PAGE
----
“I don’t believe in aliens or UFOs. Only Atheists and crazy people claim to see them,” my friend firmly asserted as we discussed my latest novel, “Whiskey’s Ghost.” His confident dismissal of extraterrestrial life was striking, especially given his unshakable faith in God.
The subject matter of my novel, which involves magic and supernatural elements, led us down an unexpected path in our conversation. My Evangelical Christian friend made an unfathomable leap from aliens to magic and insisted, “If I can’t touch it, see it, or hear it, it ain’t real.”
I was surprised; here was someone who passionately believed in an unseen, untouchable God but flatly denied the possibility of other unknown entities.
“I don’t understand,” I challenged him. “Can you touch God? Can you see God? Can you hear God?”
My question momentarily caught him off balance, but he quickly recovered, claiming he could touch, see, and hear God in his prayers.
I pressed on. “I can imagine the presence of aliens and UFOs, so how can you say they don’t exist?”
He confidently responded that ‘everybody knows’ there’s a God, invoking the Bible as evidence of God’s existence and gender.
What struck me most about our conversation was the dichotomy between his belief system and mine. I, an atheist, find the likelihood of extraterrestrial existence far more plausible than the existence of a deity. The universe is vast, and the possibility of otherworldly life seems reasonable. On the other hand, the concept of an omnipotent, omnipresent God appears more unlikely to me.
Like so many religious, my friend’s faith seemed to build a barrier that prevented him from even considering the existence of anything outside his religious beliefs.
As we continued our lunch, I couldn’t help but reflect on the disconnect between faith and reason. For some, faith in the divine leaves no room for accepting anything unexplained or mysterious, even in a universe as expansive and enigmatic as ours.
Ultimately, our conversation was a stark reminder of humans’ varied and often conflicting ways of approaching the unknown. It highlighted the tension between faith and skepticism, between what we believe and reject. Most of all, I pondered the complex landscape of belief and understanding, where lines are drawn and paradoxes thrive.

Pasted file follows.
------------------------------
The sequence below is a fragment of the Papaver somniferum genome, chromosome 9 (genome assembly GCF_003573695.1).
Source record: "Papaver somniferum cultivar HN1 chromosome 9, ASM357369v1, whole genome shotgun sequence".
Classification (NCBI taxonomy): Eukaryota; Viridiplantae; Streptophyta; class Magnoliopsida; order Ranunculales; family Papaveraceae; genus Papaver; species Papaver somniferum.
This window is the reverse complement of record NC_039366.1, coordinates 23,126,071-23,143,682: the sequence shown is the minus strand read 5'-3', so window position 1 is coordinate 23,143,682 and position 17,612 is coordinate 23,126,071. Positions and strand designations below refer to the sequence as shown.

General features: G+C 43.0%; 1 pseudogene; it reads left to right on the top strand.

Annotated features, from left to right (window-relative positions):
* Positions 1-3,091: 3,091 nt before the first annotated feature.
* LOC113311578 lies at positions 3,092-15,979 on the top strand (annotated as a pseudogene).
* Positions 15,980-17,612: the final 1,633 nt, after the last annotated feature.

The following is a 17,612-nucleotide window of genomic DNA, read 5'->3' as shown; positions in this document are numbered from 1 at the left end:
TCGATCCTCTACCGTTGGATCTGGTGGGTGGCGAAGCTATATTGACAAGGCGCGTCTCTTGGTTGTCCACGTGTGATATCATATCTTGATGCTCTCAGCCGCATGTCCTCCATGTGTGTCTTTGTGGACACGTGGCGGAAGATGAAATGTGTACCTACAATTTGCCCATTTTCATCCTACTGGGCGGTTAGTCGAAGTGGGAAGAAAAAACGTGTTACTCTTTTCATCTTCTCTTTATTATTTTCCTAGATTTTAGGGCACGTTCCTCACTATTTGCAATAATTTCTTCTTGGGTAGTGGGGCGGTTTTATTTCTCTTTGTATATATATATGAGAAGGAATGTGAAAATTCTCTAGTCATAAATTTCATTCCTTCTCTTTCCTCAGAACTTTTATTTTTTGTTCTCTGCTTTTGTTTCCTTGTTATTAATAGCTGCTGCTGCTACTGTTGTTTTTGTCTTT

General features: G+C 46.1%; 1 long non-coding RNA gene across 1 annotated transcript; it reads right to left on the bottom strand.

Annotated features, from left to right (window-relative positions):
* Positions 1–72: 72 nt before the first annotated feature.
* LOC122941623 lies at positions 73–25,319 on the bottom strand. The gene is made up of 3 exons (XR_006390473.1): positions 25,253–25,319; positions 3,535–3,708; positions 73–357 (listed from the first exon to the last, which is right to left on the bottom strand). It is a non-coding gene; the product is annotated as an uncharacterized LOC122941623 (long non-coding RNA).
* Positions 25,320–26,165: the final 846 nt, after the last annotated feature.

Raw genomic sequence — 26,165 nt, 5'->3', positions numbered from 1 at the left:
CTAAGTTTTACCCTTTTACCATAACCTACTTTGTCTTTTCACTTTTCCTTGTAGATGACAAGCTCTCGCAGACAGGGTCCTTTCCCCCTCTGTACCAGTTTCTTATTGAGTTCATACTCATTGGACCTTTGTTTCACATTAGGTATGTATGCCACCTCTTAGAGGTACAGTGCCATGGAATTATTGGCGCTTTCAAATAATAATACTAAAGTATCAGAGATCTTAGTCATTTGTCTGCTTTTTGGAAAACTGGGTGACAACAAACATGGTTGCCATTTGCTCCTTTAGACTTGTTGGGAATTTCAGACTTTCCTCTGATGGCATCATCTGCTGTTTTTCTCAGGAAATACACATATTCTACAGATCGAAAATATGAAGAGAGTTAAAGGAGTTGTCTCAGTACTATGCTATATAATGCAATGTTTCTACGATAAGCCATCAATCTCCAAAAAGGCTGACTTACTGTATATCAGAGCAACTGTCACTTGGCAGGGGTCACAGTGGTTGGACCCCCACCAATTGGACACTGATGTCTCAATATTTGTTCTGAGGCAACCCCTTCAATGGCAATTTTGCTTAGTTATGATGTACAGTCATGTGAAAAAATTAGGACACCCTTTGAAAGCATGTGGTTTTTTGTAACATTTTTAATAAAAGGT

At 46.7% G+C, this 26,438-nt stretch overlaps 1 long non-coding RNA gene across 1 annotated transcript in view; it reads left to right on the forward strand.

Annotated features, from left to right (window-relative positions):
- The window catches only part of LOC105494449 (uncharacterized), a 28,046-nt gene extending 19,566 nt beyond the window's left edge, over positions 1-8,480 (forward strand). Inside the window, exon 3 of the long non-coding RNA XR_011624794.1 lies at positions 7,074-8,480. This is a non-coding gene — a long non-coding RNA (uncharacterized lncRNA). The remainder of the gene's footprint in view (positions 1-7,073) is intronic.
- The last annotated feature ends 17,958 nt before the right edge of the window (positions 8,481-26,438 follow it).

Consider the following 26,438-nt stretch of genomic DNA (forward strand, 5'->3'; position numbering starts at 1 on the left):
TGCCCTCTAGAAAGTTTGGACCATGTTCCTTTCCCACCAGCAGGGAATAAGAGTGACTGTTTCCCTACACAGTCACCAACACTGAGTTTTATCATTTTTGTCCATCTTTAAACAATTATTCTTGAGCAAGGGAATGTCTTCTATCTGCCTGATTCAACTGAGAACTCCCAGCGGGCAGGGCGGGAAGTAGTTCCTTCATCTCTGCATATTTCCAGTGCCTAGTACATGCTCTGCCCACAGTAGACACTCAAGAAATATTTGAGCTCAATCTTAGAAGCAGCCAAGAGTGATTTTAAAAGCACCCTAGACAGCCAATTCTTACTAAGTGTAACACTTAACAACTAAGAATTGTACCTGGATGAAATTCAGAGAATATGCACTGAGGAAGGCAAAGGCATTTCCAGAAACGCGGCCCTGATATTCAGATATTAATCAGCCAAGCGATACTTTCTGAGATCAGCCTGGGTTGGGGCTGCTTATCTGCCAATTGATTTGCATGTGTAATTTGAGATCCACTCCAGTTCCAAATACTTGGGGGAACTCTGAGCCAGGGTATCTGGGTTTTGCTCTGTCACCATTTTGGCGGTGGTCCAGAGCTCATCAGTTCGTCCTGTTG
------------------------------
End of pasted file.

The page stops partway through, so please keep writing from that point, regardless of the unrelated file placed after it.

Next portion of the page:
Though I may not have learned anything from our conversation, it did offer a telling glimpse into the absurdities of belief. The tangled web of faith that shapes some people’s perceptions of the world seems bewildering. To accept or deny something unseen based not on evidence or logic but on deep-rooted emotions and preconceived notions appears utterly irrational.
Whether it’s a belief in God, denial of aliens, or anything in between, these stances reveal less about the world and more about the individual’s unwillingness to explore beyond their comfort zone. They underscore the peculiarities of human nature, where reason often takes a back seat to stubborn conviction. In this strange realm of selective acceptance, the pursuit of understanding seems lost, leaving only an echo of hollow certainty behind.
Accepting that there is no more evidence for aliens than for God, believers in either one must take a leap of faith or suspend judgment until evidence emerges. I can envision what that might be for ETI but not for God unless the deity is a sufficiently advanced ETI to appear divine.
In conclusion, and as observed by Scientific American, the inimitable Captain Kirk, in his final reflections on God to the ship’s doctor at the end of Star Trek V: “Maybe He’s not out there, Bones. Maybe He’s right here [in the] human heart. After all, historian George Basalla wrote in his 2006 work Civilized Life in the Universe (Oxford University Press): “The idea of the superiority of celestial beings is neither new nor scientific. It is a widespread and old belief in religious thought.” So, there’s that…